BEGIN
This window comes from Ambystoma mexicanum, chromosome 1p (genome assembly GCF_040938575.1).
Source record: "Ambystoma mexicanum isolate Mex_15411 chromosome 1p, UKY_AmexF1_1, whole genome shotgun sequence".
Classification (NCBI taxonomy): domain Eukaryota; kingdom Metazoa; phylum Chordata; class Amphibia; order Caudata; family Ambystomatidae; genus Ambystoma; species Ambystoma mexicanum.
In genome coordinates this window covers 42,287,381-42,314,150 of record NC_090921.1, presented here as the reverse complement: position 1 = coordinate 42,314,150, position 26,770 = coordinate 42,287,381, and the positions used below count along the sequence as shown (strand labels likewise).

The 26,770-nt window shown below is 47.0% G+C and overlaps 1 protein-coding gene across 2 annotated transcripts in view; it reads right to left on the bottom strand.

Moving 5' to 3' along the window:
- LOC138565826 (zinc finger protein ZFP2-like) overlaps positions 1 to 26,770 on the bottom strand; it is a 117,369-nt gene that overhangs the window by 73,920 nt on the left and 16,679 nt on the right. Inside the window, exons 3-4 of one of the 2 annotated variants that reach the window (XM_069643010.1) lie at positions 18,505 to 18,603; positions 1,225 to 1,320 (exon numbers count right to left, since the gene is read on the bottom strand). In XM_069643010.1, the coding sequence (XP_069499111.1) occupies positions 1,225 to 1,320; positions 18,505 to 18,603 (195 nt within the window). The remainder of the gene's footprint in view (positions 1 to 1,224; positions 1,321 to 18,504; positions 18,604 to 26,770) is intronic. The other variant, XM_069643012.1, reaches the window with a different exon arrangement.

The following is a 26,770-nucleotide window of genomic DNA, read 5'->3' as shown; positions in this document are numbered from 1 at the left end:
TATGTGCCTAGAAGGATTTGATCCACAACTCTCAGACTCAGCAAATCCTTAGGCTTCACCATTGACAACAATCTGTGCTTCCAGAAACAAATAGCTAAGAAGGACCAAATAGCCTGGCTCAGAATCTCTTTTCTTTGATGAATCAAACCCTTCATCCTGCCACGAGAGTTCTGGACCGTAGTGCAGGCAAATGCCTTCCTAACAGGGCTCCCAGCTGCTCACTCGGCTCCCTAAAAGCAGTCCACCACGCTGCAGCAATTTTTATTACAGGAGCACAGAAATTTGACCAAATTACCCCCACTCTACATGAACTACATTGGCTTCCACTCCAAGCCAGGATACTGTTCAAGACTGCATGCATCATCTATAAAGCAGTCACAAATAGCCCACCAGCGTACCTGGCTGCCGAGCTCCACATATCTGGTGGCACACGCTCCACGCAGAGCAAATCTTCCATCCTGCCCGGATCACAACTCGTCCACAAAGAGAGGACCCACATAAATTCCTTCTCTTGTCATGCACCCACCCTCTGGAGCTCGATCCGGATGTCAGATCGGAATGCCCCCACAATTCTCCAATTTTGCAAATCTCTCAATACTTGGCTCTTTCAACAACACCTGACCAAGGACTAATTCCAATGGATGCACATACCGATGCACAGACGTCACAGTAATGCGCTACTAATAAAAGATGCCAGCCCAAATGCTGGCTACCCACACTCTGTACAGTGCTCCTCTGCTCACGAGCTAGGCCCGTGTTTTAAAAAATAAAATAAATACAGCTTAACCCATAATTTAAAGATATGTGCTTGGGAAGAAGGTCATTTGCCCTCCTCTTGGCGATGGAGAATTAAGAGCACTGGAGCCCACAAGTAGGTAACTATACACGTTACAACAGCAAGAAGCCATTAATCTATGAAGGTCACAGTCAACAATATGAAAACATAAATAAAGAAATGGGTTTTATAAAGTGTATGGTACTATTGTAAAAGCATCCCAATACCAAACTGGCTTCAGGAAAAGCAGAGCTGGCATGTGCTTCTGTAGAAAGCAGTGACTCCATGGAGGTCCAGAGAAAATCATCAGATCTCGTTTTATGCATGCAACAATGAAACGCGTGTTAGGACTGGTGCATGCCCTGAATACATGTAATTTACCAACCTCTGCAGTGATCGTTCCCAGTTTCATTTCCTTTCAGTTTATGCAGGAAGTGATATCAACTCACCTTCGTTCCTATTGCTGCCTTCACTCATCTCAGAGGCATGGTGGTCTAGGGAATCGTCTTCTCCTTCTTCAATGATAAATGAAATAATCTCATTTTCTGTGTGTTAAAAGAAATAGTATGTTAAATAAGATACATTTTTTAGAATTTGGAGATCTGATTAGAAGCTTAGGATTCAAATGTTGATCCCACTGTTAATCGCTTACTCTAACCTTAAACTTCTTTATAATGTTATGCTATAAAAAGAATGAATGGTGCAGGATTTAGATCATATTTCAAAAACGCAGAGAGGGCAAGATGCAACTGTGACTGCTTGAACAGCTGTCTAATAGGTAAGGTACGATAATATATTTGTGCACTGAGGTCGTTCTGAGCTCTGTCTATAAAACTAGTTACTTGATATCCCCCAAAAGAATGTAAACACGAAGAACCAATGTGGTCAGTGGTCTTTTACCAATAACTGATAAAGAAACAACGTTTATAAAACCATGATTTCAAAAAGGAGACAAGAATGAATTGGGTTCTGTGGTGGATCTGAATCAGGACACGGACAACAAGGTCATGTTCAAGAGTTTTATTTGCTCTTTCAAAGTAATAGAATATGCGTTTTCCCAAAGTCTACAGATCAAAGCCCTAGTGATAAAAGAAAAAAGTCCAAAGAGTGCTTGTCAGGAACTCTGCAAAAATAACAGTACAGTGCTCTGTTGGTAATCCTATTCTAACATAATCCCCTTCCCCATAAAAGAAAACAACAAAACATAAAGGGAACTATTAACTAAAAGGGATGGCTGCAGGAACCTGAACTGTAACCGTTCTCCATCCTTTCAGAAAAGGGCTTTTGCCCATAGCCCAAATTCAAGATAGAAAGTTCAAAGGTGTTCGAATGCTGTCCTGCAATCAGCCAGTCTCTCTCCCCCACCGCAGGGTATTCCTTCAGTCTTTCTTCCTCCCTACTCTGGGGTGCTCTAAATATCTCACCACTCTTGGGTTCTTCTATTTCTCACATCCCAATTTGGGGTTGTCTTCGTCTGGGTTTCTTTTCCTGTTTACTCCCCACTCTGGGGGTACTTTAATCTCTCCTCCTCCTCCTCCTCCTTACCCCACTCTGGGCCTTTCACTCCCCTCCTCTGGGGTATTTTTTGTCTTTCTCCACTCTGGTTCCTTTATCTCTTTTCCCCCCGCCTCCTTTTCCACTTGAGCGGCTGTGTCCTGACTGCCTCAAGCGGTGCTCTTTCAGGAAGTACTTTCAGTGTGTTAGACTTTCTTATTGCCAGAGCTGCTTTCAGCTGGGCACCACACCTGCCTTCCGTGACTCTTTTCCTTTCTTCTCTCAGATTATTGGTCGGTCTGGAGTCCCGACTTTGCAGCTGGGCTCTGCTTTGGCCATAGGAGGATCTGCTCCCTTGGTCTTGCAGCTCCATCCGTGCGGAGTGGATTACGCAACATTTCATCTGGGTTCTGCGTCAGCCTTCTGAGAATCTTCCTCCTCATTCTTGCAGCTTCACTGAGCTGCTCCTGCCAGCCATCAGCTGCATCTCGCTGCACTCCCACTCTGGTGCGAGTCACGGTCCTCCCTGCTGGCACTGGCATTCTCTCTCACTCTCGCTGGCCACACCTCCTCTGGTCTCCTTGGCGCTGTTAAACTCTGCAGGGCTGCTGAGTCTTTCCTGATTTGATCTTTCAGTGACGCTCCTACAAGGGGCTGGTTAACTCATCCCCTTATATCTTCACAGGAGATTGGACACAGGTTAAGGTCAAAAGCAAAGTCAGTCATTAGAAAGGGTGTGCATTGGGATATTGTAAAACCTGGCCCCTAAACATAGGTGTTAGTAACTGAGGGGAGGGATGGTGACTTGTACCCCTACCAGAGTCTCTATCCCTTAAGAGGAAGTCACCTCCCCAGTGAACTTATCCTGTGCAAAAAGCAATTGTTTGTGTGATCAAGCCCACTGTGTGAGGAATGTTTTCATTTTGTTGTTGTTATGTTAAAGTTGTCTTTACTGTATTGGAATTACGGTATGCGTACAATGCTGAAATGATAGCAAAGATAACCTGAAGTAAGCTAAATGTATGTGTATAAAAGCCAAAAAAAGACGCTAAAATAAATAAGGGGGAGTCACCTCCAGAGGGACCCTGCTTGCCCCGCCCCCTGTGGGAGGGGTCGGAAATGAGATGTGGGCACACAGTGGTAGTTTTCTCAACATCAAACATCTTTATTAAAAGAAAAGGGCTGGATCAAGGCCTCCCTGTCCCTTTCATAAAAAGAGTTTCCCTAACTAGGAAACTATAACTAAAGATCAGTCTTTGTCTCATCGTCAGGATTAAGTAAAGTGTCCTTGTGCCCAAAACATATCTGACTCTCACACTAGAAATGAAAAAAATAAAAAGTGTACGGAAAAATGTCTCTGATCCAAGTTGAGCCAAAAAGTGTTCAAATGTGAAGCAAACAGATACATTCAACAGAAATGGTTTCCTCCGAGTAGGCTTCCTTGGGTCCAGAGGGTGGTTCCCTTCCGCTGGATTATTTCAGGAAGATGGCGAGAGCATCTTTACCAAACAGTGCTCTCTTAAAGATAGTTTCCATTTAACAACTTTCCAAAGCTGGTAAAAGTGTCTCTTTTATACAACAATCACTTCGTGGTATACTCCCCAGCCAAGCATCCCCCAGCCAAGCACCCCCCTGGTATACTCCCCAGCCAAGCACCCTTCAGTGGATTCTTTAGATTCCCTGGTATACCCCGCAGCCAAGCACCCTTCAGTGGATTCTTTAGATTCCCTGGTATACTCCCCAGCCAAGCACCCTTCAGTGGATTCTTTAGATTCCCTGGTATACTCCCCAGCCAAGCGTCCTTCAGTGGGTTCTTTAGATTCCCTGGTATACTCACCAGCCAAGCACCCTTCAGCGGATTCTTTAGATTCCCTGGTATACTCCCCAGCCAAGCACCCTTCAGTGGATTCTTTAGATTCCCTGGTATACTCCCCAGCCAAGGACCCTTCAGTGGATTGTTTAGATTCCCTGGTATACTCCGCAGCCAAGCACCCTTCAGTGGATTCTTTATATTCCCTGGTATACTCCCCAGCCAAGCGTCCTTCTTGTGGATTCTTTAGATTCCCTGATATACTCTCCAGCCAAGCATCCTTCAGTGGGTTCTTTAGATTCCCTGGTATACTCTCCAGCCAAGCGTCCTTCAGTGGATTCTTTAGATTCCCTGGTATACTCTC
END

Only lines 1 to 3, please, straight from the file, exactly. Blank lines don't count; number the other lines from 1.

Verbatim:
This window comes from Ambystoma mexicanum, chromosome 1p (genome assembly GCF_040938575.1).
Source record: "Ambystoma mexicanum isolate Mex_15411 chromosome 1p, UKY_AmexF1_1, whole genome shotgun sequence".
Classification (NCBI taxonomy): domain Eukaryota; kingdom Metazoa; phylum Chordata; class Amphibia; order Caudata; family Ambystomatidae; genus Ambystoma; species Ambystoma mexicanum.